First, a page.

Decision No. 14,087
Appeal of SERVICE DYNAMICS, A FINE HOST CORPORATION, from a determination of the Levittown Union Free School District awarding a contract to Whitson’s Food Service Corp.
Decision No. 14,087
(March 10, 1999)
Bond, Schoeneck & King, LLP, attorneys for petitioner, Hermes Fernandez, Esq., of counsel
Ingerman Smith, LLP, attorneys for respondent district, Mary Anne Sadowski, Esq., of counsel
Shustak Jalil & Heller, Esqs., attorneys for respondent Whitsons Food Corp., Karen A. Monroe, Esq., of counsel
MILLS, Commissioner.--Petitioner appeals from a determination of the Levittown Union Free School District ("respondent Levittown" or "Levittown") rejecting its bid to provide food service to the district for the 1998-99 school year and awarding the contract to Whitsons Food Corp. ("respondent" or "Whitsons"). The appeal must be sustained.
Petitioner is a contract food service management company that provides food and beverage concessions, catering and other services at more than 900 locations in 40 states. Petitioner currently provides food services to more than 60 school districts in New York State. In its most recent fiscal year, petitioner had annual revenues of $275 million and approximately $240 million in assets. As of December 31, 1997, it had 3,250 full-time employees and 11,000 part-time or per event employees.
On or about March 13, 1998, respondent Levittown issued a solicitation for bids for the provision of food service to the district for the 1998-99 school year. The bid cover sheet specified a number of factors that would be considered by the district in awarding the contract, including, "[t]he financial stability of the [Food Service Contractor] as evidenced by the certified financial statement for 1997" (emphasis in original).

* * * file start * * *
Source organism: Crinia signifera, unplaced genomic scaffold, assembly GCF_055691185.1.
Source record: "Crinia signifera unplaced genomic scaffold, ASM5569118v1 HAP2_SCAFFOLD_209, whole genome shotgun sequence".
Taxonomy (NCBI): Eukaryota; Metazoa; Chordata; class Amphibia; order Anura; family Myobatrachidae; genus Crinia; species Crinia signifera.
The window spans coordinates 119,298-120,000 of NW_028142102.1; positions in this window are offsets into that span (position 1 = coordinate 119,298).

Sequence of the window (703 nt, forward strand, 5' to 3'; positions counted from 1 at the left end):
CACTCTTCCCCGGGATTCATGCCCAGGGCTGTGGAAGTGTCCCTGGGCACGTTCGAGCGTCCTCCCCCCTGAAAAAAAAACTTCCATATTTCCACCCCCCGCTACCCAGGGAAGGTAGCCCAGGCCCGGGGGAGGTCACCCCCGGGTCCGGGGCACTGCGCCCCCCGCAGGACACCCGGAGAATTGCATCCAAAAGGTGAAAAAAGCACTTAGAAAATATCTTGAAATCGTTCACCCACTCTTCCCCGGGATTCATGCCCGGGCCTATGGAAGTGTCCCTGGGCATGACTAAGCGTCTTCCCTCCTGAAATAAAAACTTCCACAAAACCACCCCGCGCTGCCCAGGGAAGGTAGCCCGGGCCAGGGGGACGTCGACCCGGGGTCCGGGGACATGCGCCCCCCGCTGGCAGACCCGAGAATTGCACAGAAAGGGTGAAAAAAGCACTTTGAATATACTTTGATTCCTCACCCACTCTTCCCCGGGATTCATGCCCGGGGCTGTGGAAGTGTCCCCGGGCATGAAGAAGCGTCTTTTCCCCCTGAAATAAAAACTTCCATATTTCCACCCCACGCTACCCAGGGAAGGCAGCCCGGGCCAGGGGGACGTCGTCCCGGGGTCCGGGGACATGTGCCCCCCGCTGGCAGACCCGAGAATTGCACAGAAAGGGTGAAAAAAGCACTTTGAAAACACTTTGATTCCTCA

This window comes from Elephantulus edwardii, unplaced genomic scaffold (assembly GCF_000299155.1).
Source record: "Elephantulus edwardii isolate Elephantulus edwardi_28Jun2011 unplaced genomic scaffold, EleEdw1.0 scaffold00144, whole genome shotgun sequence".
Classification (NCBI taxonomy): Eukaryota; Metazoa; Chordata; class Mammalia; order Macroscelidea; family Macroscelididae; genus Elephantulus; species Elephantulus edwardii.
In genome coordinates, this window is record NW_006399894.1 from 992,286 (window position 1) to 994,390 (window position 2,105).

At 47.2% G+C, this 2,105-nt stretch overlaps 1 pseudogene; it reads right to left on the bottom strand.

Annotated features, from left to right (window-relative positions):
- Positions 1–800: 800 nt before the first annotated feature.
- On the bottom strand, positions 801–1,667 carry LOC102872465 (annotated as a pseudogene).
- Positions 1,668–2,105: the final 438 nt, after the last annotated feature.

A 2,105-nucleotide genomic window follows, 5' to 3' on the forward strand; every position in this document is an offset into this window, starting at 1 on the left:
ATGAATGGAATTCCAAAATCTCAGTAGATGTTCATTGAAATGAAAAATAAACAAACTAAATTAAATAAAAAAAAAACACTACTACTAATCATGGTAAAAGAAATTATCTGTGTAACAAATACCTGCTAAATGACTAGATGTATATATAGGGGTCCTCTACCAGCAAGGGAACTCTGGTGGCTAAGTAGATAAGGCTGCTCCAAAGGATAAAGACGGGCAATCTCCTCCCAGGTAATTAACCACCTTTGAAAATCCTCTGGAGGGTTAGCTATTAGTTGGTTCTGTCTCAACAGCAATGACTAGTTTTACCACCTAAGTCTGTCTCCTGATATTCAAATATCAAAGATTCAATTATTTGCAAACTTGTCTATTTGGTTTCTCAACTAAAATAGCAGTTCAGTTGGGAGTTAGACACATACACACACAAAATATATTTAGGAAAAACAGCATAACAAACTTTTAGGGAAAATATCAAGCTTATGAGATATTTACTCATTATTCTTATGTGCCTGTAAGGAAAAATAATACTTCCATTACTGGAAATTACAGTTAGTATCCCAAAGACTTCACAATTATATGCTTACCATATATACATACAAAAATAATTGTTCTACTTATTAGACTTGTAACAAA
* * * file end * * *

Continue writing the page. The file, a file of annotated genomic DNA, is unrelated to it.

The bids were opened on April 8, 1998. Levittown received only two bids in response to its solicitation, one from petitioner, and one from respondent Whitsons, the incumbent vendor to the school district. Petitioner was the lowest bidder. At a "Special Emergency Meeting" convened on May 27, 1998, at 10:30 PM, Levittown’s Board of Education voted to reject both bids and re-bid the project. Respondent Levittown offers no explanation for this action and the minutes from that meeting, attached to its answer, are similarly unenlightening. The re-bid project was essentially identical to the original project, except that Levittown redefined "financial stability" to require "proof of having operated at a net profit for at least three of the last five years."